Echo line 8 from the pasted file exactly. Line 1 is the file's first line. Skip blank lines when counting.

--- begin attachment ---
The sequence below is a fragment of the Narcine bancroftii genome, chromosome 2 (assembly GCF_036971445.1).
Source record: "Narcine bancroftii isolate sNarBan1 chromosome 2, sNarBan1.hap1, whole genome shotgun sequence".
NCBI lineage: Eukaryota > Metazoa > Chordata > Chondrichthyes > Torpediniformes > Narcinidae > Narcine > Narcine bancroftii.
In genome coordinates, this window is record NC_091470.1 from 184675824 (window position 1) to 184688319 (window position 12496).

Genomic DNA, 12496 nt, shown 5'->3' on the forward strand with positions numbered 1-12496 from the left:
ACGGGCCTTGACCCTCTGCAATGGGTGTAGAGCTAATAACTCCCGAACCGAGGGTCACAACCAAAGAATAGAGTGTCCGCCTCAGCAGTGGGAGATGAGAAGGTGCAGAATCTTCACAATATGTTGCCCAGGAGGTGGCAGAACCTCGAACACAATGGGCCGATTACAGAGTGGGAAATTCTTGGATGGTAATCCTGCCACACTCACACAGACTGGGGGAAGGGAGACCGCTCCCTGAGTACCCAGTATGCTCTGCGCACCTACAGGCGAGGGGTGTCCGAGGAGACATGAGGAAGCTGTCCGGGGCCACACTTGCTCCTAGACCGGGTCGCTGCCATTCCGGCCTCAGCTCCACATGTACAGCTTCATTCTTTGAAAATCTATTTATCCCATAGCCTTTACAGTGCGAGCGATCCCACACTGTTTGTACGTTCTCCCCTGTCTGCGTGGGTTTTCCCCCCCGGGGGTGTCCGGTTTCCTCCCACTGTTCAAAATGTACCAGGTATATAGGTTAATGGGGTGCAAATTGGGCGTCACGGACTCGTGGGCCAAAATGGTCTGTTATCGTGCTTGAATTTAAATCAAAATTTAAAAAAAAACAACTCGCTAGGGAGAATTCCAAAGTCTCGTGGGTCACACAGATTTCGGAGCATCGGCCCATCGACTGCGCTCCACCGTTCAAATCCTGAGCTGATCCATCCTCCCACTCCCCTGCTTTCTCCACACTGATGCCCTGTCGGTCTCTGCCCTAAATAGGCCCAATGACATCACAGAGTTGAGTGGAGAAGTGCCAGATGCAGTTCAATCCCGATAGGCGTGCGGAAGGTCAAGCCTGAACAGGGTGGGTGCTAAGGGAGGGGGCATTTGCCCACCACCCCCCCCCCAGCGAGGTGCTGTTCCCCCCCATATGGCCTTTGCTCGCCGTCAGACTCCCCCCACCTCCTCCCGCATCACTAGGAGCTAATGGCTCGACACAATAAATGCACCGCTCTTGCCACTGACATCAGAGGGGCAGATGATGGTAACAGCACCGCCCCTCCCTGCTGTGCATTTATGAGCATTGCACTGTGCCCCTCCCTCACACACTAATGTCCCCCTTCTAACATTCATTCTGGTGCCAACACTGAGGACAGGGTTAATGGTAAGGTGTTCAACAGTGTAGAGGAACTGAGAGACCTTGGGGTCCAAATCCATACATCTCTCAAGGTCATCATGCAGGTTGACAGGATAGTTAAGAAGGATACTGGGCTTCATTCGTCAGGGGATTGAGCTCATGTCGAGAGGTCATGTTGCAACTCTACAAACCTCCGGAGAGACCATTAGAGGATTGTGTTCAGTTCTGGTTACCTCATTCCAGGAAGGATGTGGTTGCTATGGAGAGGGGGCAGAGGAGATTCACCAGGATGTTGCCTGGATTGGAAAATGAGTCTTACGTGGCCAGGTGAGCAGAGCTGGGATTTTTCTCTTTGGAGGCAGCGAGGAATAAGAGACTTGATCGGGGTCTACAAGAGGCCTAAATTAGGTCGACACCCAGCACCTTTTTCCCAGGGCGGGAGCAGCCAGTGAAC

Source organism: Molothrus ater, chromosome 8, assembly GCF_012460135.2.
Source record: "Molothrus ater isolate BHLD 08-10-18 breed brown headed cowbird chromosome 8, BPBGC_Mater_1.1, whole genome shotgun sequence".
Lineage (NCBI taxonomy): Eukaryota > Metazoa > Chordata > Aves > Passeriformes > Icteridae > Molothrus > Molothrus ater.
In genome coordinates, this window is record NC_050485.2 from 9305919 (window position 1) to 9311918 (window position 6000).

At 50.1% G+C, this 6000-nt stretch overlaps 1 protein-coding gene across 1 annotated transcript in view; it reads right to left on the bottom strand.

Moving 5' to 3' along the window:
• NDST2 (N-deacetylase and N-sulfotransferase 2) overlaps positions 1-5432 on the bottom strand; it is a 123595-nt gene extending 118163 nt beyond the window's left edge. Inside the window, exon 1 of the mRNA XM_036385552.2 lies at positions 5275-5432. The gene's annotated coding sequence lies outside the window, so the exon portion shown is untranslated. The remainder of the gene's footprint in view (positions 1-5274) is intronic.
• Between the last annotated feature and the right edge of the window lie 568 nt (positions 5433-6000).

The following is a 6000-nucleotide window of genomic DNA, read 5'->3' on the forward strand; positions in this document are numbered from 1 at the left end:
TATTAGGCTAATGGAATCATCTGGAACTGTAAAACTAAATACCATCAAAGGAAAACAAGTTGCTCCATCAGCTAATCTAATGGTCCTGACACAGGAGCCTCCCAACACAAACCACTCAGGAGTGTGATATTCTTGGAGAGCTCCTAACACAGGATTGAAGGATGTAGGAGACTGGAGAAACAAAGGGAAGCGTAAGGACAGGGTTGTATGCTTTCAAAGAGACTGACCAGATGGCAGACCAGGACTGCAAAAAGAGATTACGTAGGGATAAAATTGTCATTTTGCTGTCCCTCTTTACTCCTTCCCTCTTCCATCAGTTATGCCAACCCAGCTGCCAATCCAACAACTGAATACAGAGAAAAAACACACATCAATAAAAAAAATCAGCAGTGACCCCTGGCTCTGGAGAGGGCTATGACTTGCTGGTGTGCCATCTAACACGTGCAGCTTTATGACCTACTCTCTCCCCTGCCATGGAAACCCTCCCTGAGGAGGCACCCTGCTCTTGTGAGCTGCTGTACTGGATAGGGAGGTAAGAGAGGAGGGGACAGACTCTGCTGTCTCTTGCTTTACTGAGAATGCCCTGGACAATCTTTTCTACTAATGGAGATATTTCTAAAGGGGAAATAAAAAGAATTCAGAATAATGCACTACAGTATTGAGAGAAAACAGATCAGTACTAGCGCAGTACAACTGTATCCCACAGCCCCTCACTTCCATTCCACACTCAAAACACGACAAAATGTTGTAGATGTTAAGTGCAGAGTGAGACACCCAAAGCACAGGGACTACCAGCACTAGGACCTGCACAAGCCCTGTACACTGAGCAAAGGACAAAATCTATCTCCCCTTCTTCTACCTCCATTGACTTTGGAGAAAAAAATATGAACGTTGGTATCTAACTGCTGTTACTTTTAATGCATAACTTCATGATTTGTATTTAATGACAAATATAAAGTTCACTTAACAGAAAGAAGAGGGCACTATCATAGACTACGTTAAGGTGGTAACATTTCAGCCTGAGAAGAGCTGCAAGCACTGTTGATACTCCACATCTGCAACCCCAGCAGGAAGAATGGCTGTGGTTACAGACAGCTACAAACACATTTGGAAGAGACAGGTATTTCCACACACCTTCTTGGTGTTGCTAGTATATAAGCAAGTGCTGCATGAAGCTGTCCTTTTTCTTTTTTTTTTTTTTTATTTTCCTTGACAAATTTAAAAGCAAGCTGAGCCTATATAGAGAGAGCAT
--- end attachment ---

Source record: "Molothrus ater isolate BHLD 08-10-18 breed brown headed cowbird chromosome 8, BPBGC_Mater_1.1, whole genome shotgun sequence".